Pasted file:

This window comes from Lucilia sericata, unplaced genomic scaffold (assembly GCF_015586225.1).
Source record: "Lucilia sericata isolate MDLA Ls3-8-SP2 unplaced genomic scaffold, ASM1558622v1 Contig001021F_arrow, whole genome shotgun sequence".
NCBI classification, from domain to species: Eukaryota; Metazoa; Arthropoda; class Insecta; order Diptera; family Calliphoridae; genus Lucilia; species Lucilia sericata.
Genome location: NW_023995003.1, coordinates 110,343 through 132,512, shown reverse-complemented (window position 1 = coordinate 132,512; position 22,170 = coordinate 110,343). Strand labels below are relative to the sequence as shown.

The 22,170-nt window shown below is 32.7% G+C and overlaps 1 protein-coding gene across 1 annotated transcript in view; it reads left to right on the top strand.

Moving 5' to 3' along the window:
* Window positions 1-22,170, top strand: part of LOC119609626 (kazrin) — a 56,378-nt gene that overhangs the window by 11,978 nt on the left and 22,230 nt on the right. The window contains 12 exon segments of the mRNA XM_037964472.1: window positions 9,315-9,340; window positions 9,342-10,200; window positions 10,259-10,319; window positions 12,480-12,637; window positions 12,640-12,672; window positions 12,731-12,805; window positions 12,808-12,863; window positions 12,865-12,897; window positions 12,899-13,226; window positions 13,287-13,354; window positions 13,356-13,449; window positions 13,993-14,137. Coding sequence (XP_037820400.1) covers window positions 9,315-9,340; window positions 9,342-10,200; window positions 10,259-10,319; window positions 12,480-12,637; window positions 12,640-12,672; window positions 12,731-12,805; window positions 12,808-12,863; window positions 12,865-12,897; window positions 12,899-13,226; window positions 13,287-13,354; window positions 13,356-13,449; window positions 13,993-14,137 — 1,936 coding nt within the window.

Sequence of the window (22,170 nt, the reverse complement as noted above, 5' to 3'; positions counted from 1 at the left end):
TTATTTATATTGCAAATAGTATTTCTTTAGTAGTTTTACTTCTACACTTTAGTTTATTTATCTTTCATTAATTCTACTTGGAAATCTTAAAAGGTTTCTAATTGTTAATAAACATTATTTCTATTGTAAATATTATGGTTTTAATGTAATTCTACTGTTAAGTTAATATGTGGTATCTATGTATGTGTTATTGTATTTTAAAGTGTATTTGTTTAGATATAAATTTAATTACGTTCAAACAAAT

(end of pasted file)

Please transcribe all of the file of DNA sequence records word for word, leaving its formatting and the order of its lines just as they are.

This window comes from Lucilia sericata, unplaced genomic scaffold (assembly GCF_015586225.1).
Source record: "Lucilia sericata isolate MDLA Ls3-8-SP2 unplaced genomic scaffold, ASM1558622v1 Contig001021F_arrow, whole genome shotgun sequence".
NCBI classification, from domain to species: Eukaryota; Metazoa; Arthropoda; class Insecta; order Diptera; family Calliphoridae; genus Lucilia; species Lucilia sericata.
Genome location: NW_023995003.1, coordinates 110,343 through 132,512, shown reverse-complemented (window position 1 = coordinate 132,512; position 22,170 = coordinate 110,343). Strand labels below are relative to the sequence as shown.

The 22,170-nt window shown below is 32.7% G+C and overlaps 1 protein-coding gene across 1 annotated transcript in view; it reads left to right on the top strand.

Moving 5' to 3' along the window:
* Window positions 1-22,170, top strand: part of LOC119609626 (kazrin) — a 56,378-nt gene that overhangs the window by 11,978 nt on the left and 22,230 nt on the right. The window contains 12 exon segments of the mRNA XM_037964472.1: window positions 9,315-9,340; window positions 9,342-10,200; window positions 10,259-10,319; window positions 12,480-12,637; window positions 12,640-12,672; window positions 12,731-12,805; window positions 12,808-12,863; window positions 12,865-12,897; window positions 12,899-13,226; window positions 13,287-13,354; window positions 13,356-13,449; window positions 13,993-14,137. Coding sequence (XP_037820400.1) covers window positions 9,315-9,340; window positions 9,342-10,200; window positions 10,259-10,319; window positions 12,480-12,637; window positions 12,640-12,672; window positions 12,731-12,805; window positions 12,808-12,863; window positions 12,865-12,897; window positions 12,899-13,226; window positions 13,287-13,354; window positions 13,356-13,449; window positions 13,993-14,137 — 1,936 coding nt within the window.

Sequence of the window (22,170 nt, the reverse complement as noted above, 5' to 3'; positions counted from 1 at the left end):
TTATTTATATTGCAAATAGTATTTCTTTAGTAGTTTTACTTCTACACTTTAGTTTATTTATCTTTCATTAATTCTACTTGGAAATCTTAAAAGGTTTCTAATTGTTAATAAACATTATTTCTATTGTAAATATTATGGTTTTAATGTAATTCTACTGTTAAGTTAATATGTGGTATCTATGTATGTGTTATTGTATTTTAAAGTGTATTTGTTTAGATATAAATTTAATTACGTTCAAACAAAT